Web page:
Grey herons are unmistakeable: tall, with long legs, a long beak and grey, black and white feathering. They can stand with their neck stretched out, looking for food, or hunched down with their neck bent over their chest.
Where to see them
Around any kind of water – garden ponds, lakes, rivers and even on estuaries. Sometimes, grey herons circle high up into the sky and can be mistaken for large birds of prey.
When to see them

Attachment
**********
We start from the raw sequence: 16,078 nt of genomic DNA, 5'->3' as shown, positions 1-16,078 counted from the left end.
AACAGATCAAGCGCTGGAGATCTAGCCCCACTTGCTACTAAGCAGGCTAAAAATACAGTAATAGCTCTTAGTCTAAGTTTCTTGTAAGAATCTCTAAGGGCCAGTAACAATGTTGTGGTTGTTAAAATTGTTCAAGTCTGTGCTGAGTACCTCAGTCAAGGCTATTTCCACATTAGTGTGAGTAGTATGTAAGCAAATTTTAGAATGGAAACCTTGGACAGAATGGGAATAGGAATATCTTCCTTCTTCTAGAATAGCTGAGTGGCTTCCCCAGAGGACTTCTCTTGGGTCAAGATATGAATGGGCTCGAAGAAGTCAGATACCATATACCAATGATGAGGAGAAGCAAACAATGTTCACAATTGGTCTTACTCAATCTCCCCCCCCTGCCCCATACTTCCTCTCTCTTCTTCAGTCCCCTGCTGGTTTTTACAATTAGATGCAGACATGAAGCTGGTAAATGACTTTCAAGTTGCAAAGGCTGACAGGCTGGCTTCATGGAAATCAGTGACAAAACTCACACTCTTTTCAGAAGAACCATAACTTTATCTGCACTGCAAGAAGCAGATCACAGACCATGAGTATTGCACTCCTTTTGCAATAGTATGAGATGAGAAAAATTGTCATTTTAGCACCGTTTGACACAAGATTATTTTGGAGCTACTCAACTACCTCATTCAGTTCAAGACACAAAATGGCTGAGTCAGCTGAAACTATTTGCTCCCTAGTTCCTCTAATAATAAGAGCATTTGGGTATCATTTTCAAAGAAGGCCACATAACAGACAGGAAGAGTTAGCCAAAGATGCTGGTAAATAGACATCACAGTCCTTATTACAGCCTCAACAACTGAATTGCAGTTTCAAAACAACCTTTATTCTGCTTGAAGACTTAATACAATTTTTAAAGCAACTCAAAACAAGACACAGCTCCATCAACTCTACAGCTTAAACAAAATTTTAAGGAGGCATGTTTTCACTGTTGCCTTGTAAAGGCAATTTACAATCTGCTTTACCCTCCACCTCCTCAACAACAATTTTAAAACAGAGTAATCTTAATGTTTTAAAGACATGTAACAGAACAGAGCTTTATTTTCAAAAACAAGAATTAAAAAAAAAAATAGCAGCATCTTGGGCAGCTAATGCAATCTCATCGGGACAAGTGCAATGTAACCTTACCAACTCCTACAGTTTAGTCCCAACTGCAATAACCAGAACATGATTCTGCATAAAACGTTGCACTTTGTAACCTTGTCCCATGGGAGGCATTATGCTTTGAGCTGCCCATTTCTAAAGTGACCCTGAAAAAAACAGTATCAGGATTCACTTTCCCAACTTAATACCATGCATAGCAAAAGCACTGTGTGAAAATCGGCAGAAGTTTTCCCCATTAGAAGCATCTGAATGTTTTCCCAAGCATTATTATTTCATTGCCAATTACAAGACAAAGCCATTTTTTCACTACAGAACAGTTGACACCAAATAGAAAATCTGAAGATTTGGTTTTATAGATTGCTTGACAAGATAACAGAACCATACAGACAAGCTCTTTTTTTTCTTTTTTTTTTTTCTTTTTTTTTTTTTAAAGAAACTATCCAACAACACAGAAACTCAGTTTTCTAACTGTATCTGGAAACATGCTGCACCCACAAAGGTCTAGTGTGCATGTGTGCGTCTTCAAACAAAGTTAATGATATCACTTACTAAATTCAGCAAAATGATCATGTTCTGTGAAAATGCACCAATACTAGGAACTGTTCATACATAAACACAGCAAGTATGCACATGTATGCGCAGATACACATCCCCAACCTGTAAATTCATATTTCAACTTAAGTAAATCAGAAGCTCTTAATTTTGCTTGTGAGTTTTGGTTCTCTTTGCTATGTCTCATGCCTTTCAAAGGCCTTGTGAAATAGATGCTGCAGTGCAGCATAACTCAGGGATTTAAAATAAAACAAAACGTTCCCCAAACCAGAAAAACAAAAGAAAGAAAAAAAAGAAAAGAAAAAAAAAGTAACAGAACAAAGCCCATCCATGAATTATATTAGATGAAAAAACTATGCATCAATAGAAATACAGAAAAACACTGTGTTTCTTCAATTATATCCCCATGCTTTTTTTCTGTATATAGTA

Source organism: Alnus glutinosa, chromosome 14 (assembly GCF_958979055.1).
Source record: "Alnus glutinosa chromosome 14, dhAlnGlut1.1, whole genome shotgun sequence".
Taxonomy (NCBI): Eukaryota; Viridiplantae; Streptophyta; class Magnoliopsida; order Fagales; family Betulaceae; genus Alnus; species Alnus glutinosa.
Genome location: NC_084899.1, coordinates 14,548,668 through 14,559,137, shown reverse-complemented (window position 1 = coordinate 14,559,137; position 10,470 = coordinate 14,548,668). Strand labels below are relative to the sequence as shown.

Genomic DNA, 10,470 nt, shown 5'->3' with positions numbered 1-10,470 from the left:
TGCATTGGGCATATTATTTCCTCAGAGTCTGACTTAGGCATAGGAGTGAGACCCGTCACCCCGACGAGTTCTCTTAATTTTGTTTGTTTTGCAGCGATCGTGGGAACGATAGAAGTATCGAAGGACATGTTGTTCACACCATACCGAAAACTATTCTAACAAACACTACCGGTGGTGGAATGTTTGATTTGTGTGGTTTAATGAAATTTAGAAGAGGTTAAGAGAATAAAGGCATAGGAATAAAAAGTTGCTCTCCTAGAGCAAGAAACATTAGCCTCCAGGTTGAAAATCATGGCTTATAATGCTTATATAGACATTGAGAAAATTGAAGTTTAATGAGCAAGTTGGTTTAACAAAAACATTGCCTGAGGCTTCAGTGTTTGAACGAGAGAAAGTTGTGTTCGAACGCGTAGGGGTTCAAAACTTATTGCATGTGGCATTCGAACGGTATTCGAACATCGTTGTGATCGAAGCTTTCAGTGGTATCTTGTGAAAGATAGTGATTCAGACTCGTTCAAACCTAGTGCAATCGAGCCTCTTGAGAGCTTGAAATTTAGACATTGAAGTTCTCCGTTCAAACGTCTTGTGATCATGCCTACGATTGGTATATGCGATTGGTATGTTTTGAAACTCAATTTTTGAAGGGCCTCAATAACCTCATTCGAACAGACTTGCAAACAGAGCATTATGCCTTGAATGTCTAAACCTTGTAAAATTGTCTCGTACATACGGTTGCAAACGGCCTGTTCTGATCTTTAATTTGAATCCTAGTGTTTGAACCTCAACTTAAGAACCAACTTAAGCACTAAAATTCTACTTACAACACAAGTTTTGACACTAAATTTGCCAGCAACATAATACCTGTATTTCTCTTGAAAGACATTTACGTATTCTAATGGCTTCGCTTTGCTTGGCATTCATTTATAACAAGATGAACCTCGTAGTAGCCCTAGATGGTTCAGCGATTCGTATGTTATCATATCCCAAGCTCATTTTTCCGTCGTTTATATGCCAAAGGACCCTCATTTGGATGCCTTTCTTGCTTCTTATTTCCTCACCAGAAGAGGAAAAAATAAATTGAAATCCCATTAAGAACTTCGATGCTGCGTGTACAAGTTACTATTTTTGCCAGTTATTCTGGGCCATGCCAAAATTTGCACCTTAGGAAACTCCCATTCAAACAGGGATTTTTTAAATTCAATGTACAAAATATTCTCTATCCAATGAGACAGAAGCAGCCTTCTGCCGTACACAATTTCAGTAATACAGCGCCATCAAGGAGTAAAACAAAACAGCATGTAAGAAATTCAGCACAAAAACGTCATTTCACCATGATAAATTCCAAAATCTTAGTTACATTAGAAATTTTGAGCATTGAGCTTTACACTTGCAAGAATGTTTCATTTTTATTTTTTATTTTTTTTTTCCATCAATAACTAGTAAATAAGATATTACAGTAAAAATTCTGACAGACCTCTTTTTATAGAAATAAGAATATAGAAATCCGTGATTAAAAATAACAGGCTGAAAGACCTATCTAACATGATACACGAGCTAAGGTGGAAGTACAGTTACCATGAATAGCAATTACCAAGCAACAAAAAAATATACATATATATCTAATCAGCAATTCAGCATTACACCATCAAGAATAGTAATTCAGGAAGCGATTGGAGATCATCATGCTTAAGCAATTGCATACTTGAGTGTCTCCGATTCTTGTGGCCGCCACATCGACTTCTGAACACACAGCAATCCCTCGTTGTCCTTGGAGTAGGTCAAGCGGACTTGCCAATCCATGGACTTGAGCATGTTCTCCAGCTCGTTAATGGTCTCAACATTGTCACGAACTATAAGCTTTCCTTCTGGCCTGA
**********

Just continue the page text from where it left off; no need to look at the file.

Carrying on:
At any time of year – our grey herons do not migrate.
What they eat
Lots of fish, but also small birds such as ducklings, small mammals like voles, and amphibians. After harvesting, grey herons can sometimes be seen in fields, looking for rodents.
Seagull and other wild birds
All wild birds in Scotland are given protection under the Wildlife and Countryside Act 1981. Some rare, threatened or vulnerable species are given extra protection, for instance against disturbance during the breeding season.